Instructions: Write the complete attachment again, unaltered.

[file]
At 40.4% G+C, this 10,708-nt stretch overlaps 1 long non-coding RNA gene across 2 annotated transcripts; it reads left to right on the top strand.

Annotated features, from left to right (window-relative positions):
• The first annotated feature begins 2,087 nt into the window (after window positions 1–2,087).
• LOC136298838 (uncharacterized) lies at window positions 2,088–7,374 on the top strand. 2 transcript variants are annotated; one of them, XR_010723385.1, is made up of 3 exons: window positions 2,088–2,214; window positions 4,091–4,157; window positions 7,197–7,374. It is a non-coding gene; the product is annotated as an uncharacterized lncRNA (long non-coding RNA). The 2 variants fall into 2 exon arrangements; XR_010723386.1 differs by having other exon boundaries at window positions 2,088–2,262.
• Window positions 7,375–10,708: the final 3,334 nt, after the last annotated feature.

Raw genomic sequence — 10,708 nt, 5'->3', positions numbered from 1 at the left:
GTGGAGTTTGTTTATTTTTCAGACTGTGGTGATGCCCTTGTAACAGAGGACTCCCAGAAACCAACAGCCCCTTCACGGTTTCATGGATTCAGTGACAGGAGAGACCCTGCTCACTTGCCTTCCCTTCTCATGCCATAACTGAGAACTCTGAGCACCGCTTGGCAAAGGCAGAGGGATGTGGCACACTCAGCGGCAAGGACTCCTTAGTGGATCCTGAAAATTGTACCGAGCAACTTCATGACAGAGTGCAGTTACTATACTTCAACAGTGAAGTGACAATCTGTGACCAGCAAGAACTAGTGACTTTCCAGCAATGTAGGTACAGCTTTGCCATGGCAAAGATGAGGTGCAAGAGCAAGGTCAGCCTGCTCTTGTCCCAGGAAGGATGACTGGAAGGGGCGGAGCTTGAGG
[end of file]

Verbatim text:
At 40.4% G+C, this 10,708-nt stretch overlaps 1 long non-coding RNA gene across 2 annotated transcripts; it reads left to right on the top strand.

Annotated features, from left to right (window-relative positions):
• The first annotated feature begins 2,087 nt into the window (after window positions 1–2,087).
• LOC136298838 (uncharacterized) lies at window positions 2,088–7,374 on the top strand. 2 transcript variants are annotated; one of them, XR_010723385.1, is made up of 3 exons: window positions 2,088–2,214; window positions 4,091–4,157; window positions 7,197–7,374. It is a non-coding gene; the product is annotated as an uncharacterized lncRNA (long non-coding RNA). The 2 variants fall into 2 exon arrangements; XR_010723386.1 differs by having other exon boundaries at window positions 2,088–2,262.
• Window positions 7,375–10,708: the final 3,334 nt, after the last annotated feature.

Raw genomic sequence — 10,708 nt, 5'->3', positions numbered from 1 at the left:
GTGGAGTTTGTTTATTTTTCAGACTGTGGTGATGCCCTTGTAACAGAGGACTCCCAGAAACCAACAGCCCCTTCACGGTTTCATGGATTCAGTGACAGGAGAGACCCTGCTCACTTGCCTTCCCTTCTCATGCCATAACTGAGAACTCTGAGCACCGCTTGGCAAAGGCAGAGGGATGTGGCACACTCAGCGGCAAGGACTCCTTAGTGGATCCTGAAAATTGTACCGAGCAACTTCATGACAGAGTGCAGTTACTATACTTCAACAGTGAAGTGACAATCTGTGACCAGCAAGAACTAGTGACTTTCCAGCAATGTAGGTACAGCTTTGCCATGGCAAAGATGAGGTGCAAGAGCAAGGTCAGCCTGCTCTTGTCCCAGGAAGGATGACTGGAAGGGGCGGAGCTTGAGG